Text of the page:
SLUMPS ARE MADE FOR BUSTING
In years of dominance, Crosby has shown that a mere cold streak can’t keep him down
The problem with writing a what-is-wrong-with-SidneyCrosby story is the question itself.
According to Murphy’s Law, anything that can go wrong will go wrong. Well, Crosby’s Law states that any time you suggest something is wrong with the Pittsburgh Penguins captain, he goes on an offensive tear and proves you wrong.
Just ask Ray Shero. The New Jersey Devils general manager, who was previously the GM of the Penguins, remembers people questioning whether Crosby was on the decline after he started the 2015-16 season with two goals in his first 18 games. That was the year when he finished in the top three in scoring and then led Pittsburgh to its first of two Stanley Cups. Of course, it also resulted in the firing of head coach Mike Johnston.
“When he was going through that tough stretch and went through a coaching change, we were playing in Pittsburgh and I got asked this same question,” Shero said in a phone interview with Postmedia News. “I saw the previous two games he played and said, ‘It’s turning.’ Unfortunately, it was turning against us.”
Before Tuesday’s game against the Buffalo Sabres, Crosby had no goals, three assists and a minus-9 rating in his previous 11 games. He scored in the second period, then set up Conor Sheary’s goal in overtime. Cold snap over.
We were far from the point where head coach Mike Sullivan’s job was in jeopardy, but Crosby is still a far cry from the 15 goals he had in his first 17 games last season, when he won the Rocket Richard Trophy and finished second in scoring.
Concerning? Not at all, Shero said. Knowing Crosby, he’s bound to rack up 20 points in the next 10 games.
“People are really questioning that? I guess that last 24 months of dominance don’t really add up to much,” Shero said with a laugh. “I don’t know how many games he’s gone without a goal, but I don’t want to be that next team that play against him, I’ll put it that way.”
It’s not like Crosby hasn’t done it before.
The 30-year-old started the year with five goals and five assists in his first eight games before this slump. In other words, give him a few more games before dropping him from your fantasy league team.
The fact he only had five goals and 13 points in his first 19 games can be chalked up to puck luck more than anything. Crosby, who was in the top 15 in total shots, had a shooting percentage of 8.3 per cent — nearly half of what it was last season. During this 11-game slump, he fired 34 shots on net, including a seven-shot outburst against the Winnipeg Jets and five-shot flurries against the Edmonton Oilers and Nashville Predators.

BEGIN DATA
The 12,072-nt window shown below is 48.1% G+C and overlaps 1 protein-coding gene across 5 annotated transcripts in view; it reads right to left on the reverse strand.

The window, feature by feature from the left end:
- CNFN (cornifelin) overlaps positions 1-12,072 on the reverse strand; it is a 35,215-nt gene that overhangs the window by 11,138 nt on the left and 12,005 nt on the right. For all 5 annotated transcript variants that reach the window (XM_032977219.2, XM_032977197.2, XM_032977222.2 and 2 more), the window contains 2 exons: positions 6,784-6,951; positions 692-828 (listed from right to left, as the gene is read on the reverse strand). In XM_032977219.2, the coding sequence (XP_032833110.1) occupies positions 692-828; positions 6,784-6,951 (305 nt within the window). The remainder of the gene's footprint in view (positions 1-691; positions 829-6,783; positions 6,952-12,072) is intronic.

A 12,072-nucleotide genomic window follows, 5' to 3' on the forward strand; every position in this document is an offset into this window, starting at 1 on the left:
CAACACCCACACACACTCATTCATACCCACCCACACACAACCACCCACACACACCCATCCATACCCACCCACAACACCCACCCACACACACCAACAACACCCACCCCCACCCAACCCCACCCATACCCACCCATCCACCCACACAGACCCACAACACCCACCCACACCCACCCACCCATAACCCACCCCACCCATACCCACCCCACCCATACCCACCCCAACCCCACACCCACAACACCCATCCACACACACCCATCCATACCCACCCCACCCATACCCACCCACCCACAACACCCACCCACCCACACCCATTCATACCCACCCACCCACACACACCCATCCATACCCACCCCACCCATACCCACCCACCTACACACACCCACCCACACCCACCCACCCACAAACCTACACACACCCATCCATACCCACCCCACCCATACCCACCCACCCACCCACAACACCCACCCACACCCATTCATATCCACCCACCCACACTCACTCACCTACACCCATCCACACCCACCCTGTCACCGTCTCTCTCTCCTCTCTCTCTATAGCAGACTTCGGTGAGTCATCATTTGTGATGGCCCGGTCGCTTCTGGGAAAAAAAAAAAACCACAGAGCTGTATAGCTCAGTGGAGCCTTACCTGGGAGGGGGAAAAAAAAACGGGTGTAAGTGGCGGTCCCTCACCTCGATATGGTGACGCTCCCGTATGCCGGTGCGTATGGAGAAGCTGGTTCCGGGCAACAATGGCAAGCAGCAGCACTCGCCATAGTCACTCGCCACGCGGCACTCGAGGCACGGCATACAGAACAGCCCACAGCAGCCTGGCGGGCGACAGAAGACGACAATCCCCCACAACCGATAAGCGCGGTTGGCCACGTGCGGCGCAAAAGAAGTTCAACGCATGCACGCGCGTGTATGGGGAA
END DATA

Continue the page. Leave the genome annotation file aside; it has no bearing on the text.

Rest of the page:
Look at the top scorers in the league this season and none of them are doing it alone. Tampa Bay’s Nikita Kucherov (16 goals) has Steven Stamkos (23 assists), Washington’s Alex Ovechkin (13 goals) has Evgeny Kuznetsov (16 assists) and John Tavares (13 goals) of the New York Islanders has Josh Bailey (15 assists).
You need a star linemate to score goals in this league. In some cases, such as Philadelphia’s Sean Couturier, Jakub Voracek and Claude Giroux or St. Louis’s Jaden Schwartz, Vladimir Tarasenko and Brayden Schenn, you need three.
Crosby, who has mostly played with Sheary (four assists) and Jake Guentzel (five assists), is practically by himself. He’s never had top-line wingers because he’s never needed them. He turned Chris Kunitz into an Olympian, made Pascal Dupuis into a household name and introduced the hockey world to Guentzel in last year’s playoffs.
Now that he’s struggling, he might need help — or maybe, as Shero suggested, he just needs another game to heat up and remind everyone why he has been so dominant in his career.
“I don’t care what anybody says, he’s the best player in the league,” Shero said. “That torch will be passed at some point, no different than when it was when Mario and Wayne Gretzky took it from Bobby Orr and guys like that, but it’s not today.
“Connor McDavid scored three goals in his first game and everybody expected him to have 210 goals this year. It’s not that easy.”
People are really questioning that? … That last 24 months of dominance don’t really add up to much.
Pittsburgh Penguins centre Sidney Crosby lifts the puck over Buffalo Sabres goaltender Robin Lehner for a goal in the second period of Tuesday’s game in Pittsburgh. The goal ended an 11-game stretch in which the 30-year-old could not find the back of the net.